FAA budget increase comes amid unmanned aircraft boom
By Frank L. Frisbie|December 2018
The Aerospace Traffic Management Integration Committee monitors, evaluates, and seeks to influence the direction of ATM technologies with a focus on efficiency, public safety and national security.
The five-year FAA Reauthorization Act of 2018 became law in October after six budget extensions had kept FAA’s funding at 2012’s level. The law was signed at a time that aerospace traffic management, or ATM, in the U.S. became increasingly challenging.
In January, the number of UAS, short for unmanned aerial systems, registered by the FAA reached 1 million, and the mission of drone operators and stakeholder vehicles continued to expand as high-altitude balloons, spacecraft and urban mobility aircraft became more common. These vehicles not only represent increased air traffic, but their operating characteristics present other problems to current ATM air-to-air separation, surveillance and management methodologies.
To address the pace of drone growth, NASA has accelerated the Unmanned Aircraft System Traffic Management program for drones in Class D airspace to define ways and means by which multiple flights can safely fly at altitudes below 400 feet beyond the line of sight of the operator. Working in concert with the FAA, industry and academia at designated test sites, NASA completed Technology Capability Level 3 demonstrations in May, which focused on maintaining safe distances between responsive and nonresponsive drones over moderately populated areas. In June, another milestone on the road to full drone integration into controlled airspace was achieved when NASA, in close collaboration with FAA, flew a large unmanned aircraft — the remotely piloted Ikhana Predator B — through national airspace without a chase plane.
In April, the FAA began the beta test and implementation of the Low Altitude Authorization and Notification Capability, which aims to facilitate the sharing of airspace data between government and private industry so that approved drone operators can get near real-time access into controlled airspace near airports. The actual authorization into controlled airspace via automation without any human intervention or oversight is groundbreaking. FAA also initiated the UAS Integration Pilot Program in May with 10 local, state and tribal organizations that in partnership with the private sector will explore further integration of drone operations. In Europe in March, the Single European Sky Air Traffic Management Research Joint Undertaking set out the road map for drone integration in Europe as a major contribution to coping with the burgeoning UAS activity there.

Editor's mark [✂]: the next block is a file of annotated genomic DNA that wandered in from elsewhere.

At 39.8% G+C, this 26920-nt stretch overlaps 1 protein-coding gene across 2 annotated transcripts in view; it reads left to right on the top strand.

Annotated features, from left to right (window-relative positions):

The Next Generation Air Transportation System Program, although criticized in some quarters for lack of progress, continued to move forward. The En Route Automation Modernization, Traffic Flow Management and Time Based Flow Management systems are in place while the Standard Terminal Automation Replacement System implementation, which was ongoing throughout 2018, is scheduled to be completed by 2019. The Automatic Dependent Surveillance-Broadcast, or ADS-B, and System Wide Information Management systems are available nationwide, and the Data Communications system will be in 62 airports by next year; 9,000 Performance Based Navigation system rotes are available, including at four metroplex locations.
Another dynamic increasingly affecting the U.S. aerospace traffic management system is the expansion of FAA-licensed commercial space launch and re-entry activities, which reached a high of 24 by September, exceeding the 22 of 2017.
In August, Aireon and the Irish Aviation Authority opened registration for air navigation service providers, aircraft operators, regulators, and search and rescue organizations for their free, global Aircraft Locating and Emergency Response Tracking service. Beginning next year, ALERT service will provide the last known position of an ADS-B-equipped aircraft that is in an apparent distress state or experiencing a loss in communication anywhere. When fully operational in 2019, this information would preclude situations such as the uncertainty over the loss of Malaysia Airlines Flight 370.
Contributor: Charles Keegan
Photo: NASA researchers remotely piloted this Ikhana aircraft through U.S. airspace without a chase plane, which is usually required to monitor surrounding airspace and provide warnings. Credit: NASA